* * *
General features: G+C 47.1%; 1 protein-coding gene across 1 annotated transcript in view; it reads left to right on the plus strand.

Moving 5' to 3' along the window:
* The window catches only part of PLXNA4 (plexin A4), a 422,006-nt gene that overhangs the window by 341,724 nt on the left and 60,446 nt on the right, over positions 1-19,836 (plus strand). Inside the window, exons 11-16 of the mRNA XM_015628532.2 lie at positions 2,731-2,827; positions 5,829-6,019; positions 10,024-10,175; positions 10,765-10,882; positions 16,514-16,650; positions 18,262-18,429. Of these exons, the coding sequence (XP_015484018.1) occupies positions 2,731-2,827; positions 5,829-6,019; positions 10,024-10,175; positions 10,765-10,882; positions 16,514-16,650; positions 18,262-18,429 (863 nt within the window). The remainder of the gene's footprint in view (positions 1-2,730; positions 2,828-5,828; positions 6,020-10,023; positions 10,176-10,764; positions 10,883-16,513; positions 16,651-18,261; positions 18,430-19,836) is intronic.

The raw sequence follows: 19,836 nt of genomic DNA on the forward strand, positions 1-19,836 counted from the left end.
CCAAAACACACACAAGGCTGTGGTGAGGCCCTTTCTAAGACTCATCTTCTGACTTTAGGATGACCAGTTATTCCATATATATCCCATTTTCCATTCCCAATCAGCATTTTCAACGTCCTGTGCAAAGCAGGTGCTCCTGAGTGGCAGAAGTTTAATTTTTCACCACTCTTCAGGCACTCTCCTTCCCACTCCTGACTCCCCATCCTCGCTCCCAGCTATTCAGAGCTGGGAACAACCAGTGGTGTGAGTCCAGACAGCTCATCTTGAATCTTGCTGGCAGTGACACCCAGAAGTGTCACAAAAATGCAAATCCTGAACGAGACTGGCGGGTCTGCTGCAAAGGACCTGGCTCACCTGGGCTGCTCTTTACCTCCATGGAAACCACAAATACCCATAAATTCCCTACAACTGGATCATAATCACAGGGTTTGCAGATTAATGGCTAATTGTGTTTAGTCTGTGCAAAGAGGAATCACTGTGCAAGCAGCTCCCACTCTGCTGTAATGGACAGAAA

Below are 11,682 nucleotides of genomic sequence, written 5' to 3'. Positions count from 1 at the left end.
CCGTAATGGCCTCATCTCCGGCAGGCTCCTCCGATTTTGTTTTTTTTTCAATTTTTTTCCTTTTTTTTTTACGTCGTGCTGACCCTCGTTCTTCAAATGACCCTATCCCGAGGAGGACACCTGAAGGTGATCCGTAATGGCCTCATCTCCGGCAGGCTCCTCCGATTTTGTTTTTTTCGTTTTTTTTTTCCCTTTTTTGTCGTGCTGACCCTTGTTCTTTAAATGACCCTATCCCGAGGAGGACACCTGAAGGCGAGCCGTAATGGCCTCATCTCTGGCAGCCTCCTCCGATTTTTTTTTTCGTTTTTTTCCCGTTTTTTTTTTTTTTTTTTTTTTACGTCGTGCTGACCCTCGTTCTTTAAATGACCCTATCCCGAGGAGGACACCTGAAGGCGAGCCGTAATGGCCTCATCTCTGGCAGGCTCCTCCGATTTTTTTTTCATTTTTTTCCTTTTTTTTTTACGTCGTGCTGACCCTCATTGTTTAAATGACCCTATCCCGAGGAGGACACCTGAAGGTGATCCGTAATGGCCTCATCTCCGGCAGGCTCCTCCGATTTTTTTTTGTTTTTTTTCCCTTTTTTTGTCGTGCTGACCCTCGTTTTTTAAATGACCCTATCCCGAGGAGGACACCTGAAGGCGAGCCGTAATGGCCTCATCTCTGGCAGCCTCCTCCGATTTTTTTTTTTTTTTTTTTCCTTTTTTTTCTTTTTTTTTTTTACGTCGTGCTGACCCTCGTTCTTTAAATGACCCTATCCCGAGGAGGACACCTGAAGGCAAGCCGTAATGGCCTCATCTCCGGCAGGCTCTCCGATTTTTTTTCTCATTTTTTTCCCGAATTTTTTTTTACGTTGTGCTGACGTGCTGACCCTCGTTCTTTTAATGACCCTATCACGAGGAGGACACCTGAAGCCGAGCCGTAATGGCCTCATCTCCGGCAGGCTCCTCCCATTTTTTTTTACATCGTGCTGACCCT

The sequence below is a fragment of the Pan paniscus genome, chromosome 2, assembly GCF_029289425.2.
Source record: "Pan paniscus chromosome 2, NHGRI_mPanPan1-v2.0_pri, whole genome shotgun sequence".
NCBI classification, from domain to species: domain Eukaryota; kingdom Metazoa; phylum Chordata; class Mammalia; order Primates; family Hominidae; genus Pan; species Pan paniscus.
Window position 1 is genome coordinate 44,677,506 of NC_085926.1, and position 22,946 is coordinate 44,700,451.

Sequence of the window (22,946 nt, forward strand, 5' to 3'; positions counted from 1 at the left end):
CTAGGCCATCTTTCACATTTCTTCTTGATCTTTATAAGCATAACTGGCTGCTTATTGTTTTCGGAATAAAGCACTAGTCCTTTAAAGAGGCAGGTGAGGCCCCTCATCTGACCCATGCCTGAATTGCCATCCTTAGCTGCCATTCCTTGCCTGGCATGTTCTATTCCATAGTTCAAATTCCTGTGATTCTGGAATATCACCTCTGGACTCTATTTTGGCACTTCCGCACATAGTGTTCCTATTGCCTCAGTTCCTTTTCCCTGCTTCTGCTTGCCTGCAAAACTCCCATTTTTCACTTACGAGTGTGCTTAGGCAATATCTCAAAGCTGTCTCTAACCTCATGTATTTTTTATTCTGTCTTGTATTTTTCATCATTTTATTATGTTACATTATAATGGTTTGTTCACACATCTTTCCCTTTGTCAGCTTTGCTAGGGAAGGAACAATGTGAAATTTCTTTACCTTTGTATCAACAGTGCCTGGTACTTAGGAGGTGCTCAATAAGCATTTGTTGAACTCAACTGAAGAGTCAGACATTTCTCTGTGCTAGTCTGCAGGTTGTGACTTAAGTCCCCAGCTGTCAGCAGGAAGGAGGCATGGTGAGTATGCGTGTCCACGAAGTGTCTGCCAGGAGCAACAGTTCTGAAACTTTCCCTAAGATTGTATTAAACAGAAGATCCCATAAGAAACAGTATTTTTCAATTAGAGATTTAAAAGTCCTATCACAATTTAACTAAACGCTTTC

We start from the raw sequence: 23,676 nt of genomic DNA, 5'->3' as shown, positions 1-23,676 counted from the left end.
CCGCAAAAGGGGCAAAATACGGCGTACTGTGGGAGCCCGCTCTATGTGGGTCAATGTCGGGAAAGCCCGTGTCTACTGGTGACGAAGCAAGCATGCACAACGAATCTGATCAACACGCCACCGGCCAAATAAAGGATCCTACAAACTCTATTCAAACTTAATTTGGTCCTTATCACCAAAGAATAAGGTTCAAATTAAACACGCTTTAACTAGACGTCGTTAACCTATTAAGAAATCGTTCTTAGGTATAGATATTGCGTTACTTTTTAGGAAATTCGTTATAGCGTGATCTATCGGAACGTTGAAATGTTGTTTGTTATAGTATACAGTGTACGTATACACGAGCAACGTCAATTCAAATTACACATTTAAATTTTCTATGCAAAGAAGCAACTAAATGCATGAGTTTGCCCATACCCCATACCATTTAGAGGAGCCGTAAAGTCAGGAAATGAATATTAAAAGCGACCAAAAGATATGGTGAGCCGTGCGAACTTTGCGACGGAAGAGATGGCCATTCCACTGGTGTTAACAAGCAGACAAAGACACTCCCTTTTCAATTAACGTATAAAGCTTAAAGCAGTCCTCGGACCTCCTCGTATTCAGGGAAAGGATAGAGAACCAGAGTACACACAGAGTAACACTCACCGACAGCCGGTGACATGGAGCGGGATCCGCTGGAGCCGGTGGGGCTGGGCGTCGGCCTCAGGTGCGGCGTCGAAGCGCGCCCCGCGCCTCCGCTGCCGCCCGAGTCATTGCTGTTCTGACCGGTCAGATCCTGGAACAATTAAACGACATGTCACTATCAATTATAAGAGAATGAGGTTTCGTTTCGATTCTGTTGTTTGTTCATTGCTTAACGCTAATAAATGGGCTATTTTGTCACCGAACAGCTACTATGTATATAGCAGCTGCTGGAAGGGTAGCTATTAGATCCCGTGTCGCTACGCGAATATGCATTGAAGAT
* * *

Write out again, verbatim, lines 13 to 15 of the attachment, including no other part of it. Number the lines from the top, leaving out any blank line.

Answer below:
CTAGGCCATCTTTCACATTTCTTCTTGATCTTTATAAGCATAACTGGCTGCTTATTGTTTTCGGAATAAAGCACTAGTCCTTTAAAGAGGCAGGTGAGGCCCCTCATCTGACCCATGCCTGAATTGCCATCCTTAGCTGCCATTCCTTGCCTGGCATGTTCTATTCCATAGTTCAAATTCCTGTGATTCTGGAATATCACCTCTGGACTCTATTTTGGCACTTCCGCACATAGTGTTCCTATTGCCTCAGTTCCTTTTCCCTGCTTCTGCTTGCCTGCAAAACTCCCATTTTTCACTTACGAGTGTGCTTAGGCAATATCTCAAAGCTGTCTCTAACCTCATGTATTTTTTATTCTGTCTTGTATTTTTCATCATTTTATTATGTTACATTATAATGGTTTGTTCACACATCTTTCCCTTTGTCAGCTTTGCTAGGGAAGGAACAATGTGAAATTTCTTTACCTTTGTATCAACAGTGCCTGGTACTTAGGAGGTGCTCAATAAGCATTTGTTGAACTCAACTGAAGAGTCAGACATTTCTCTGTGCTAGTCTGCAGGTTGTGACTTAAGTCCCCAGCTGTCAGCAGGAAGGAGGCATGGTGAGTATGCGTGTCCACGAAGTGTCTGCCAGGAGCAACAGTTCTGAAACTTTCCCTAAGATTGTATTAAACAGAAGATCCCATAAGAAACAGTATTTTTCAATTAGAGATTTAAAAGTCCTATCACAATTTAACTAAACGCTTTC

We start from the raw sequence: 23,676 nt of genomic DNA, 5'->3' as shown, positions 1-23,676 counted from the left end.
CCGCAAAAGGGGCAAAATACGGCGTACTGTGGGAGCCCGCTCTATGTGGGTCAATGTCGGGAAAGCCCGTGTCTACTGGTGACGAAGCAAGCATGCACAACGAATCTGATCAACACGCCACCGGCCAAATAAAGGATCCTACAAACTCTATTCAAACTTAATTTGGTCCTTATCACCAAAGAATAAGGTTCAAATTAAACACGCTTTAACTAGACGTCGTTAACCTATTAAGAAATCGTTCTTAGGTATAGATATTGCGTTACTTTTTAGGAAATTCGTTATAGCGTGATCTATCGGAACGTTGAAATGTTGTTTGTTATAGTATACAGTGTACGTATACACGAGCAACGTCAATTCAAATTACACATTTAAATTTTCTATGCAAAGAAGCAACTAAATGCATGAGTTTGCCCATACCCCATACCATTTAGAGGAGCCGTAAAGTCAGGAAATGAATATTAAAAGCGACCAAAAGATATGGTGAGCCGTGCGAACTTTGCGACGGAAGAGATGGCCATTCCACTGGTGTTAACAAGCAGACAAAGACACTCCCTTTTCAATTAACGTATAAAGCTTAAAGCAGTCCTCGGACCTCCTCGTATTCAGGGAAAGGATAGAGAACCAGAGTACACACAGAGTAACACTCACCGACAGCCGGTGACATGGAGCGGGATCCGCTGGAGCCGGTGGGGCTGGGCGTCGGCCTCAGGTGCGGCGTCGAAGCGCGCCCCGCGCCTCCGCTGCCGCCCGAGTCATTGCTGTTCTGACCGGTCAGATCCTGGAACAATTAAACGACATGTCACTATCAATTATAAGAGAATGAGGTTTCGTTTCGATTCTGTTGTTTGTTCATTGCTTAACGCTAATAAATGGGCTATTTTGTCACCGAACAGCTACTATGTATATAGCAGCTGCTGGAAGGGTAGCTATTAGATCCCGTGTCGCTACGCGAATATGCATTGAAGAT